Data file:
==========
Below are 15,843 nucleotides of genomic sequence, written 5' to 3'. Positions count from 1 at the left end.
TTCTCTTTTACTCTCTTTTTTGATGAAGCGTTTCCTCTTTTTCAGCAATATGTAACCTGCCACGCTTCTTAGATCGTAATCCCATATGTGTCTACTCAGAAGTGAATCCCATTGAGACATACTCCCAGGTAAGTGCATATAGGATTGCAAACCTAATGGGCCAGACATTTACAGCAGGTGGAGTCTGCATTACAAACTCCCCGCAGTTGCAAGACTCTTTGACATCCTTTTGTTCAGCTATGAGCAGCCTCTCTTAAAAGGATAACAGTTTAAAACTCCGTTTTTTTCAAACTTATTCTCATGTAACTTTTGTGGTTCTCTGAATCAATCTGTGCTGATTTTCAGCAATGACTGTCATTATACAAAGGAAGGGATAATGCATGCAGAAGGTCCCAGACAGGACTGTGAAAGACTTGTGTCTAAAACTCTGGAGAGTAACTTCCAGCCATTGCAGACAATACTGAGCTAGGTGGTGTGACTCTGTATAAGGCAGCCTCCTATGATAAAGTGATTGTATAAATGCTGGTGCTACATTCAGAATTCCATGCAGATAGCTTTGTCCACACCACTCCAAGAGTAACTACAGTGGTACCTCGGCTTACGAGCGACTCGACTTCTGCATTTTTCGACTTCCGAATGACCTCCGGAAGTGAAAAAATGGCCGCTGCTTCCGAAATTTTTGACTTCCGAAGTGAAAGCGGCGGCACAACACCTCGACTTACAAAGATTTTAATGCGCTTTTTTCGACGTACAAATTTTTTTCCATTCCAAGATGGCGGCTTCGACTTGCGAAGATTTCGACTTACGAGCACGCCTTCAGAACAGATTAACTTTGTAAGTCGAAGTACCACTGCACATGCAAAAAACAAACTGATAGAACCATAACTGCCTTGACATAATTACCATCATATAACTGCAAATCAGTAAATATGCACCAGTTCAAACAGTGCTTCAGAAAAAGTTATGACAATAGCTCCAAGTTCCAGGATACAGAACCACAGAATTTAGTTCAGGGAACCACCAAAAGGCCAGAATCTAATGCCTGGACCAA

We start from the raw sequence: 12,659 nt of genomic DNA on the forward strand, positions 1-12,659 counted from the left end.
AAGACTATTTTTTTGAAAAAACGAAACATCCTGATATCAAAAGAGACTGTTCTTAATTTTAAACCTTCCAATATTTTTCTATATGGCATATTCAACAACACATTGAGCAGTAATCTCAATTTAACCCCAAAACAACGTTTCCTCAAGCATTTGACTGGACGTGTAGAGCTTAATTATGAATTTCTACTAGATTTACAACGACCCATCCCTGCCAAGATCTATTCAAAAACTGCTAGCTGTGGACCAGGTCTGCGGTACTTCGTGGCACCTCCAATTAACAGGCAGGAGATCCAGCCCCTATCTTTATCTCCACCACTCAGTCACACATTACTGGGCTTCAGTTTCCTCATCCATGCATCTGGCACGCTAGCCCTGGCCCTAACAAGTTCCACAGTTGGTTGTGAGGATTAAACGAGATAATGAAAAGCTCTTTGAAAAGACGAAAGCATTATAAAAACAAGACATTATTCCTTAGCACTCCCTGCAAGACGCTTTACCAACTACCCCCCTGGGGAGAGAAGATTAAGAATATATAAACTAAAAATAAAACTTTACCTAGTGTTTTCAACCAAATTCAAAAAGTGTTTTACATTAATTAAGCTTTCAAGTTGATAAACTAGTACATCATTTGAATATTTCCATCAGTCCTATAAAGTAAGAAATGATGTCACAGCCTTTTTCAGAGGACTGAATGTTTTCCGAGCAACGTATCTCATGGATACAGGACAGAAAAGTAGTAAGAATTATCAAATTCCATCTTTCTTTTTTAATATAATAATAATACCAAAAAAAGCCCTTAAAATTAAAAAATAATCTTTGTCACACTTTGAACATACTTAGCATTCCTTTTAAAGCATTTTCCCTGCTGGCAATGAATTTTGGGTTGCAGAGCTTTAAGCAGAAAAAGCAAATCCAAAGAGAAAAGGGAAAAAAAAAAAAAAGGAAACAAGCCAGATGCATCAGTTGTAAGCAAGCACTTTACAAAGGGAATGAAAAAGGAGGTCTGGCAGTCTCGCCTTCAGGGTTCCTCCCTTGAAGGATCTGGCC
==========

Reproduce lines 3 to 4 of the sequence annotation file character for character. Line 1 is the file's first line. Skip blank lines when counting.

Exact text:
We start from the raw sequence: 12,659 nt of genomic DNA on the forward strand, positions 1-12,659 counted from the left end.
AAGACTATTTTTTTGAAAAAACGAAACATCCTGATATCAAAAGAGACTGTTCTTAATTTTAAACCTTCCAATATTTTTCTATATGGCATATTCAACAACACATTGAGCAGTAATCTCAATTTAACCCCAAAACAACGTTTCCTCAAGCATTTGACTGGACGTGTAGAGCTTAATTATGAATTTCTACTAGATTTACAACGACCCATCCCTGCCAAGATCTATTCAAAAACTGCTAGCTGTGGACCAGGTCTGCGGTACTTCGTGGCACCTCCAATTAACAGGCAGGAGATCCAGCCCCTATCTTTATCTCCACCACTCAGTCACACATTACTGGGCTTCAGTTTCCTCATCCATGCATCTGGCACGCTAGCCCTGGCCCTAACAAGTTCCACAGTTGGTTGTGAGGATTAAACGAGATAATGAAAAGCTCTTTGAAAAGACGAAAGCATTATAAAAACAAGACATTATTCCTTAGCACTCCCTGCAAGACGCTTTACCAACTACCCCCCTGGGGAGAGAAGATTAAGAATATATAAACTAAAAATAAAACTTTACCTAGTGTTTTCAACCAAATTCAAAAAGTGTTTTACATTAATTAAGCTTTCAAGTTGATAAACTAGTACATCATTTGAATATTTCCATCAGTCCTATAAAGTAAGAAATGATGTCACAGCCTTTTTCAGAGGACTGAATGTTTTCCGAGCAACGTATCTCATGGATACAGGACAGAAAAGTAGTAAGAATTATCAAATTCCATCTTTCTTTTTTAATATAATAATAATACCAAAAAAAGCCCTTAAAATTAAAAAATAATCTTTGTCACACTTTGAACATACTTAGCATTCCTTTTAAAGCATTTTCCCTGCTGGCAATGAATTTTGGGTTGCAGAGCTTTAAGCAGAAAAAGCAAATCCAAAGAGAAAAGGGAAAAAAAAAAAAAAGGAAACAAGCCAGATGCATCAGTTGTAAGCAAGCACTTTACAAAGGGAATGAAAAAGGAGGTCTGGCAGTCTCGCCTTCAGGGTTCCTCCCTTGAAGGATCTGGCC